- Senate Majority Leader Mitch McConnell said Tuesday that the Senate will vote on a major criminal justice reform bill in December, paving the way for an easing of America's federal sentencing laws and handing a victory to President Donald Trump, who endorsed the legislation last month.
- The Kentucky Republican announced on the floor of the Senate that his decision was made at Trump's request and followed unspecified changes to the bill.
Senate Majority Leader Mitch McConnell said Tuesday that the Senate will vote on a major criminal justice reform bill in December, paving the way for an easing of America's federal sentencing laws and handing a victory to President Donald Trump, who endorsed the legislation last month.
The Kentucky Republican announced on the floor of the Senate that his decision was made at Trump's request and followed unspecified changes to the bill.
Tensions about the legislation had escalated in recent days. Trump on Friday publicly called on McConnell to bring the bill to a vote. McConnell has been reluctant to do so, citing other pressing legislative matters and cautioning that there may not be enough votes.
Republicans have been sharply divided over the legislation, which would reduce the three-strike mandatory life sentence to 25 years for drug offenses, and give judges the power to bypass the minimum sentences altogether for certain offenders.
But it has earned support from a broad coalition of lawmakers and activists, including from within the White House, where Trump's son-in-law and senior advisor Jared Kushner is a key proponent.
GOP Sens. Chuck Grassley of Iowa, Lindsey Graham of South Carolina, Mike Lee of Utah and Rand Paul of Kentucky have also emerged as vocal proponents of the overhaul. Tom Cotton, R-Ark., who has claimed the United States has an "under-incarceration problem," has led opposition to the effort.
The United States Sentencing Commission estimates that roughly 2,250 inmates per year could have their sentences reduced under the reforms included in the bill, called the First Step Act. One major reform would eliminate "charge stacking," which extends sentences for possessing a gun while committing another crime, for first-time offenders.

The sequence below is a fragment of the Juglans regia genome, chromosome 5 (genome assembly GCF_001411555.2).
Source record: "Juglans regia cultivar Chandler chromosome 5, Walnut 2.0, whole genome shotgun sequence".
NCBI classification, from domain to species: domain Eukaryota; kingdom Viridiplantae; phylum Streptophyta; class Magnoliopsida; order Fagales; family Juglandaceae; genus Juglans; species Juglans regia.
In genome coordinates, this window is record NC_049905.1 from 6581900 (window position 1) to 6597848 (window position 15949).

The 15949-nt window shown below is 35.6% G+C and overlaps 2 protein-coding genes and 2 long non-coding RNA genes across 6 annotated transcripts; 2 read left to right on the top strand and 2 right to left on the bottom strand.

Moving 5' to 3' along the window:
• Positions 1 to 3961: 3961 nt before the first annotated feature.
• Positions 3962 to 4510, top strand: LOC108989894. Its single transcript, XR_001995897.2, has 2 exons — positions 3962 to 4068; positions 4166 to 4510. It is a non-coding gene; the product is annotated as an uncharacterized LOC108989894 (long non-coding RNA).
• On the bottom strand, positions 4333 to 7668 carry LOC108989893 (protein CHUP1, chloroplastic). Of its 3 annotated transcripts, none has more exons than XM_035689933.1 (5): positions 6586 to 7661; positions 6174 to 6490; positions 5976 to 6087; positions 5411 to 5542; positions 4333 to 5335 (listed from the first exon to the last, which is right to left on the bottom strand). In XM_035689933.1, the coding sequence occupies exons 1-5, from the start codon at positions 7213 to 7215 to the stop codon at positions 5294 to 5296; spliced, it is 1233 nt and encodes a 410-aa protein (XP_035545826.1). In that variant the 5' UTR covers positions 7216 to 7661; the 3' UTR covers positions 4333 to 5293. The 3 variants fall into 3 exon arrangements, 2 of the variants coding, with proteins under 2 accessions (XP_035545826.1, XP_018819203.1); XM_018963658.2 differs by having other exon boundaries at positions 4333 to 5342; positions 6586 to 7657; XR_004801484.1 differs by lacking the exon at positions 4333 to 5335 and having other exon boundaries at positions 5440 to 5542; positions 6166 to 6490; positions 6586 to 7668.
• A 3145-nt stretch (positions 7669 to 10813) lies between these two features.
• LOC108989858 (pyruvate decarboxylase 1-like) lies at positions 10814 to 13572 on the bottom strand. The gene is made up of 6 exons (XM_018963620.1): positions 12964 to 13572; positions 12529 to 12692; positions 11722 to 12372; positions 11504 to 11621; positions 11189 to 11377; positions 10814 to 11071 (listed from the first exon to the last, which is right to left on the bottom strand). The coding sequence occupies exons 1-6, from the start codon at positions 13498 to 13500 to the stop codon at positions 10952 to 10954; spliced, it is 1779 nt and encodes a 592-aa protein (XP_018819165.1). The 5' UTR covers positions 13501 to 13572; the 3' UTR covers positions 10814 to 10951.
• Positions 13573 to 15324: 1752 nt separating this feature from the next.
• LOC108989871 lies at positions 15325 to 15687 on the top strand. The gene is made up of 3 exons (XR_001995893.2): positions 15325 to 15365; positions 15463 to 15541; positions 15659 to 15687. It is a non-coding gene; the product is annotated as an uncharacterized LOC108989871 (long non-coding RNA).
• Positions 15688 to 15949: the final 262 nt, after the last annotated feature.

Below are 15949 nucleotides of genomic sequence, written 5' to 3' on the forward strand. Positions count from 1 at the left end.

Graham said Tuesday that passing the bill would be "a hell of a way to end 2018."
"If it happens, it will be because of Jared Kushner and his team and the president getting behind it and our Democratic friends I hope have been very reasonable," Graham told reporters. "I know there's a lot of anxiety about working with Trump, but this is a case where I think it's gonna be a win-win."
The looming end of the year contributed to a frenzy to deliver a vote before a new Congress is seated. McConnell said that lawmakers should expect to work on the legislation over the holidays. Reaching a major criminal justice reform compromise could be much more difficult starting next month, as a progressive slate of Democrats elected in November takes office.
The House easily passed a version of the First Step Act in May, though it was criticized by some liberals who said it did not go far enough.
McConnell said the Senate would have to work efficiently to get the bill through in time.
"Unless we approach all this work in a highly collaborative, productive way and take real advantage of unanimous consent to expedite proceedings, it is virtually certain that the Senate will need to be in session between Christmas and New Year's in order to complete this work," McConnell said Tuesday.
Largely behind the scenes, Republicans have been proposing changes in recent weeks that could reduce the impact of the bill but generate more support from their caucus. Those changes include a broadening of the categories of offenders who would not be eligible for sentence reduction.
On Friday, Sen. Ted Cruz, R-Texas, announced his support for the bill after gaining White House approval of an amendment that he said would exclude violent offenders from early release.
"I'm happy to report that, after working closely with the White House and the sponsors of this bill, they have decided to accept my amendment," he said in a statement. "This new version of the bill resolves my concerns, and is one that I wholeheartedly support and cosponsor."
It's not clear how many Republicans will support the legislation. Sources told The Hill that the official Senate whip count stands at 16 Republicans in favor as of Sunday, though alternative counts put the number at as high as 30 of the 51 GOP members of the Senate.
Lawmakers are expected to continue to hammer out the details of the legislation in the approach to the New Year. McConnell advised the chamber Tuesday to "prepare for a very, very long month."